"Hey if we're paying $200 more, maybe we can get in that lane on I-65 as a single driver," she said.
It's a possibility, says Galbato, but no guarantees. That would be up to the companies that agree to build those new lanes.
"When you have the choice lanes it's going to be an economic proposition: how many vehicles are going to go into that lane, how much is it going to cost to build it and who will be allowed in that lane for a fee verses free of charge," he said.
For now, TDOT is focused on pressing the gas, or more appropriately, the on-switch on new revenue from electric.
Staff will present the latest TMA proposal before legislative committees in the Tennessee House and Senate Tuesday and Wednesday.
NewsChannel 5 reached out to both car manufacturers in Middle Tennessee for their thoughts on this story.
Nissan replied saying, “Nissan supports efforts to improve Tennessee’s transportation infrastructure and recognizes that EV drivers should pay their share for infrastructure costs that are typically covered by gas taxes. As the legislation continues forward, we are encouraged that the state has expressed a commitment to meeting its infrastructure needs, while not unfairly targeting EV drivers."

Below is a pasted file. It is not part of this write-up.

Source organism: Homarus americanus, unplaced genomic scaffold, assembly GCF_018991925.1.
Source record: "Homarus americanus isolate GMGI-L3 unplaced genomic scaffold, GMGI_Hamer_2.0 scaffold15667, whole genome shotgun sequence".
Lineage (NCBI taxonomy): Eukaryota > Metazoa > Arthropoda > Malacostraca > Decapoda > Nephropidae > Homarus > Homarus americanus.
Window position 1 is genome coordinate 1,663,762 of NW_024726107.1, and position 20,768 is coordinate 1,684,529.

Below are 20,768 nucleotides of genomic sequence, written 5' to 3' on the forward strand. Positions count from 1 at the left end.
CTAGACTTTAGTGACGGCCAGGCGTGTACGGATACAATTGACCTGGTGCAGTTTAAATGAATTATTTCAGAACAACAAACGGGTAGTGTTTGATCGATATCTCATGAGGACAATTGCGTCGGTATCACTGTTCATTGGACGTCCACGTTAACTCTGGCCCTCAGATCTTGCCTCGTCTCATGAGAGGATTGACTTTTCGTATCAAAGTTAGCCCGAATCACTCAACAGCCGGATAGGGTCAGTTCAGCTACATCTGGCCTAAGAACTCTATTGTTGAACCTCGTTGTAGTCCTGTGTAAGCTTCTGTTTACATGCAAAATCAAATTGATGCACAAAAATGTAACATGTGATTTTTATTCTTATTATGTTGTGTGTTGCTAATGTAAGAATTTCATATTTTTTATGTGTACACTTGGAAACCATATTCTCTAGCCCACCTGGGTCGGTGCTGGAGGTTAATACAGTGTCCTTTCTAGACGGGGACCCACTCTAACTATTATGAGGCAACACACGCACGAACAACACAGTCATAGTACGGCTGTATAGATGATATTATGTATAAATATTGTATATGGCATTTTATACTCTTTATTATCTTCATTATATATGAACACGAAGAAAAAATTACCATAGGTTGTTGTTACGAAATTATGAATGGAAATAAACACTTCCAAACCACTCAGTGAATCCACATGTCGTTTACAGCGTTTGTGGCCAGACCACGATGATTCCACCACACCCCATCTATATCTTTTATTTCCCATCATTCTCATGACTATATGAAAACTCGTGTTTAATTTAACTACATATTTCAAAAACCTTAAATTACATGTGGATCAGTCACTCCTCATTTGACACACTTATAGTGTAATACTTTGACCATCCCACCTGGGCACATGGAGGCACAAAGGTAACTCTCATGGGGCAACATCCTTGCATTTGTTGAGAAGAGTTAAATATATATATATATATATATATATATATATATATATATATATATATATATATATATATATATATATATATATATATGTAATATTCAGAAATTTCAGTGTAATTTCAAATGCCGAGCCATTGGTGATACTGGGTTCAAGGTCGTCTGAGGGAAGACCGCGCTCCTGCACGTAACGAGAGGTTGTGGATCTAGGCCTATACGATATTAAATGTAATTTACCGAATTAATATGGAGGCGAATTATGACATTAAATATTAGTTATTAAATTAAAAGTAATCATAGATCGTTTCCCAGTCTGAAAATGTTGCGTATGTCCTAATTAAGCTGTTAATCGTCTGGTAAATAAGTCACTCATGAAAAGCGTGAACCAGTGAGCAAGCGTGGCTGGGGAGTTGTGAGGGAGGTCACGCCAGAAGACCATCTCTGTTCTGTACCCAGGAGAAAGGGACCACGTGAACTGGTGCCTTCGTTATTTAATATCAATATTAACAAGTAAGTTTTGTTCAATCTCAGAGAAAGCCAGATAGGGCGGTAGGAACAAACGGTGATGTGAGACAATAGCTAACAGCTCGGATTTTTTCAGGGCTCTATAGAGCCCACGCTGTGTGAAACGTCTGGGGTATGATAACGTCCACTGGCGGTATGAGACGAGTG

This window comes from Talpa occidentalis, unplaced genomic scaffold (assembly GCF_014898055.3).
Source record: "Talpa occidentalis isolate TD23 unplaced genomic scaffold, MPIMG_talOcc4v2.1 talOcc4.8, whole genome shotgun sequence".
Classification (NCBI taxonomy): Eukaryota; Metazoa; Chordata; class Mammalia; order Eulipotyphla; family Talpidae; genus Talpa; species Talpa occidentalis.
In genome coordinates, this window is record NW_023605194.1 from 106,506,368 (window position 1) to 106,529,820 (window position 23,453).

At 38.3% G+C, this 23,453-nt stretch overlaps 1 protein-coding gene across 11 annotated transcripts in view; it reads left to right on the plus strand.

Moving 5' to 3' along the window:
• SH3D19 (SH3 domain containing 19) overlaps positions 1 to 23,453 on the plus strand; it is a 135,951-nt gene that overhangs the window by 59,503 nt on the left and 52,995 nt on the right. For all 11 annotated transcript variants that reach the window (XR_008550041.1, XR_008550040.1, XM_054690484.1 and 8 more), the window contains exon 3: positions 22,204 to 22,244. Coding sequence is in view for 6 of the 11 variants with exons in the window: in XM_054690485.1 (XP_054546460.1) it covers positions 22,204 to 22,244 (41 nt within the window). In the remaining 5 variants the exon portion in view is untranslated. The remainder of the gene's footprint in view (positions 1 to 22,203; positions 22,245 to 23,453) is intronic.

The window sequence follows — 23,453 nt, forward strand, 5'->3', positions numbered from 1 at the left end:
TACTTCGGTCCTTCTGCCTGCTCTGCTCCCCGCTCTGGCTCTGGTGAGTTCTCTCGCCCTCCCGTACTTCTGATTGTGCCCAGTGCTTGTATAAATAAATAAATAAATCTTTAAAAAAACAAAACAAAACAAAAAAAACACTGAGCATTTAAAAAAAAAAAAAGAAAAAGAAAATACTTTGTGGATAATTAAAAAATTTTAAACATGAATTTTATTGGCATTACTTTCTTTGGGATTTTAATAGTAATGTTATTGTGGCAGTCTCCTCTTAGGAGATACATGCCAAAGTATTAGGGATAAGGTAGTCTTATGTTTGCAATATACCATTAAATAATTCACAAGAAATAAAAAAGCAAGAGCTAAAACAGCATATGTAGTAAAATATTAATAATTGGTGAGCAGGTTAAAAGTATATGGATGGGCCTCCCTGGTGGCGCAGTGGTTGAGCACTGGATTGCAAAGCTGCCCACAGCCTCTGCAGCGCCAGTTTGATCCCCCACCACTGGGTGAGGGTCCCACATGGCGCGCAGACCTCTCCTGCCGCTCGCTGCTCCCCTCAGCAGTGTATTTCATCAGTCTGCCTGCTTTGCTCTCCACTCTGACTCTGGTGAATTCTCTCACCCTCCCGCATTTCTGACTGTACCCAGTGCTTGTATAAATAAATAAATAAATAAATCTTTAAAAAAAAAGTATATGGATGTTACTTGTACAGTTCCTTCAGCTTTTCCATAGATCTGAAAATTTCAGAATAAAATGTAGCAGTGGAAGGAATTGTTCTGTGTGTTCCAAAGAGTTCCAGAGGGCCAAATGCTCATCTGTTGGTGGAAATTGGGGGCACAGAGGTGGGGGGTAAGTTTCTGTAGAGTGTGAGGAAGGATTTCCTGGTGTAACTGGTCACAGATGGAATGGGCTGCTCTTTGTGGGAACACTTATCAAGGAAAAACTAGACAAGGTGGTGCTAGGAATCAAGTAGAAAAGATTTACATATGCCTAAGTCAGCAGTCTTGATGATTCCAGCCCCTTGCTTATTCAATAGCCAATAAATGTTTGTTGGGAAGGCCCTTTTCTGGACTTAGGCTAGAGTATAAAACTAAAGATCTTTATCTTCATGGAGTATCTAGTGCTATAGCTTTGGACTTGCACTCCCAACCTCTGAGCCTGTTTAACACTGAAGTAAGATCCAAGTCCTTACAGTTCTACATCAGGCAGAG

General Motors declined to comment.
Another group involved in the negotiations was the Tennessee Road Builders Association.
They replied, "The Tennessee Road Builders Association appreciates Governor Bill Lee's prioritizaton of infrastructure and the commitment to expand rural interstates and reduce urban congestion. TRBA supports the Transportation Modernization Act and urges the General Assembly to approve the Governor's request of $3.3 Billion to build and maintain our roads and bridges to support the ever-expanding population and commerce in the Great State of Tennessee. We applaud the increase that begins to put electric vehicles on par paying for Tennessee's roads and bridges as gas and diesel powered vehicles long have."